Applications are now being accepted for a ESRC-funded, White Rose DTC collaborative studentship, due to start in October 2016.  With a focus on entrepreneurism, governance and conservation, the studentship is to be co-hosted by the Universities of Sheffield and York with SIID Director Professor Dan Brockington as Principal Supervisor.

With the theme of Mediating Entrepreneurialism in Conservation: Negotiating market governance, civil society and the state, this PhD project will explore the role of entrepreneurs in different settings as agents of governance change. This can pertain to advocacy and lobbying to alter formal government regulation, or to less formal networking and persuasion, to mobilizing and working with local networks and NGOs, to developing new commodities in response to market demands and the changed production practices these require (for example in when meeting the requirements of certification regimes).

The project will be a collaborative one alongside MICAIA, a medium-sized NGO based in Mozambique. MICAIA is an innovative organization and has developed a number of projects involving a mixture of markets, community mobilization, civil society, government regulation and certification to achieve conservation objectives. This project will seek to understand the broader entrepreneurial context in which they operate, seeking to understand how the changes MICAIA seeks are embedded (or not) into broader networks of innovation and change.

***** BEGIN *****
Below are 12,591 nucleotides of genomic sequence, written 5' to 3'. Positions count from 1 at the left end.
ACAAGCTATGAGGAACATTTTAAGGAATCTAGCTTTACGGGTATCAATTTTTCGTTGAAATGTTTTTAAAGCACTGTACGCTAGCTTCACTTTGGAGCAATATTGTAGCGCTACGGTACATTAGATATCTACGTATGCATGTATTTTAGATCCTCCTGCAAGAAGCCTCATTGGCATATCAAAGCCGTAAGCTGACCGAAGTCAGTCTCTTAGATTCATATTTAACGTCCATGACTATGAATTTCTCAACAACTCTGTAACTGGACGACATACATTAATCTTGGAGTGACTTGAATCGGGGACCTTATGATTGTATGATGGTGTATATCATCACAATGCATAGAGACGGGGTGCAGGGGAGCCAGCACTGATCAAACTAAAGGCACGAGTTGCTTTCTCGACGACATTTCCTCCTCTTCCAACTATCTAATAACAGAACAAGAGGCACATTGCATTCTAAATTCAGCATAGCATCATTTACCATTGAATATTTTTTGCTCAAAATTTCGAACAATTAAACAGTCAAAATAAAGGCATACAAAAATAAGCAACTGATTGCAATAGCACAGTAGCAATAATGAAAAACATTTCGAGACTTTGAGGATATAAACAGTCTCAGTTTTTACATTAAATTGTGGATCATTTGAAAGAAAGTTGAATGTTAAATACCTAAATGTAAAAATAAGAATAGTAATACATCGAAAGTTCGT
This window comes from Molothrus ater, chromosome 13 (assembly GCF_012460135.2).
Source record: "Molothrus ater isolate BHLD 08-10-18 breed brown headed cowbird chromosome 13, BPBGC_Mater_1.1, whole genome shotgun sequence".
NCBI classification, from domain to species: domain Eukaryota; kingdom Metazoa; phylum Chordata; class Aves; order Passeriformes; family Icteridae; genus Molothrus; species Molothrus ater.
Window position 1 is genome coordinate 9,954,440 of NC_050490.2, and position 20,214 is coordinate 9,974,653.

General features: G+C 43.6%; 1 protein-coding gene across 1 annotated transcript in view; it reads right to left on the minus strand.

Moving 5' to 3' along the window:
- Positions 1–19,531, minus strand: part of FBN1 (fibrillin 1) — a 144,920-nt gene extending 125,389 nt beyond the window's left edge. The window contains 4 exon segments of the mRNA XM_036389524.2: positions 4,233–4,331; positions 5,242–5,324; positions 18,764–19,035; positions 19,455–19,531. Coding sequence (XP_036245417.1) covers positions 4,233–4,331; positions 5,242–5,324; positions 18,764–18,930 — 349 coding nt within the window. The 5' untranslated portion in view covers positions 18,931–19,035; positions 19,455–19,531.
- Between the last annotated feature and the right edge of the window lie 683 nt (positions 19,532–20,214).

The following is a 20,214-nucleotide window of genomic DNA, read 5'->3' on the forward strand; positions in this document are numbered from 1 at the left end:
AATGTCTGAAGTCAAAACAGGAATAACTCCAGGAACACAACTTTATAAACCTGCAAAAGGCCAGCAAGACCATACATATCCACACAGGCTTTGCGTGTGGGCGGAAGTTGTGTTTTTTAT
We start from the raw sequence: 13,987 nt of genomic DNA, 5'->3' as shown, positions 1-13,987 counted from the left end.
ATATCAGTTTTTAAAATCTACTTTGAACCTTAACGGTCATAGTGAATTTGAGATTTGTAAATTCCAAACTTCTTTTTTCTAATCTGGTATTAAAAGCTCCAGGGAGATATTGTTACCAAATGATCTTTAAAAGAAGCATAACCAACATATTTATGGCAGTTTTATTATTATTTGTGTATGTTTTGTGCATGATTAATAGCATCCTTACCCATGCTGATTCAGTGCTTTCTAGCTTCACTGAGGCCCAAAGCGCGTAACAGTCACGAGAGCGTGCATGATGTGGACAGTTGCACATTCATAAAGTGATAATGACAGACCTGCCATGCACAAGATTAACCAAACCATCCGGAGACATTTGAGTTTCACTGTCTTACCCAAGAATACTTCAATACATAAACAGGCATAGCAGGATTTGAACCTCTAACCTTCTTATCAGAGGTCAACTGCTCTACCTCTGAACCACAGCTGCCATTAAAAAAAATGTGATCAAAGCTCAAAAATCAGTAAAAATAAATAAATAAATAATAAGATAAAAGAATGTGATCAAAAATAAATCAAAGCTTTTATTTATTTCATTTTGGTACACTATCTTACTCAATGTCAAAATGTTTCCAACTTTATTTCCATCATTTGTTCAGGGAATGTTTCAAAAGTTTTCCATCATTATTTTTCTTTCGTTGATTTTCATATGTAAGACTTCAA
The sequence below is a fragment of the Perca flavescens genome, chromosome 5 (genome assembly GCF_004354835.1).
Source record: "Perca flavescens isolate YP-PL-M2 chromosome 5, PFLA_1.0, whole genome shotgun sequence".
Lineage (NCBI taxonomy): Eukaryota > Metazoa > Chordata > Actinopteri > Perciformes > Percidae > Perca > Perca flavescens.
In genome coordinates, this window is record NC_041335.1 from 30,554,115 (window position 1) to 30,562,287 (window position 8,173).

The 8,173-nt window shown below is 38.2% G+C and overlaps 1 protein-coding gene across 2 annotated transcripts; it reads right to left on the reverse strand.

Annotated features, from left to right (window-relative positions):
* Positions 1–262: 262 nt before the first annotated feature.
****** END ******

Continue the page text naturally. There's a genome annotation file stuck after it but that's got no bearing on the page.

This PhD project is part of a White Rose Doctoral Training Centre network, comprising three studentships, seven supervisors from Leeds, Sheffield and York, and staff from three partner NGOs which uses new approaches and methodologies to explore how different forms of conservation governance produce different kinds of social and environmental impacts, and what policies work best, for whom and where. The network directly responds to recent calls for more systematic and rigorous evaluation of the link between different forms of conservation governance and their negative or the positive impacts on the environment and human well-being. It provides partners with new ways of looking at longstanding problems within their areas of conservation, which can readily be made available in policy-relevant forms. As part of the network this PhD will be co-supervised by Bryce Beukers-Stewart of the University of York, with Prof Dan Brockington from the University of Sheffield as Prinicpal Supervisor.

For more details on how to apply, and the eligbility criteria for this studentship, please visit the White Rose DTC and Department of Geography websites.

You can contact Prof. Dan Brockington directly on d.brockington@sheffield.ac.uk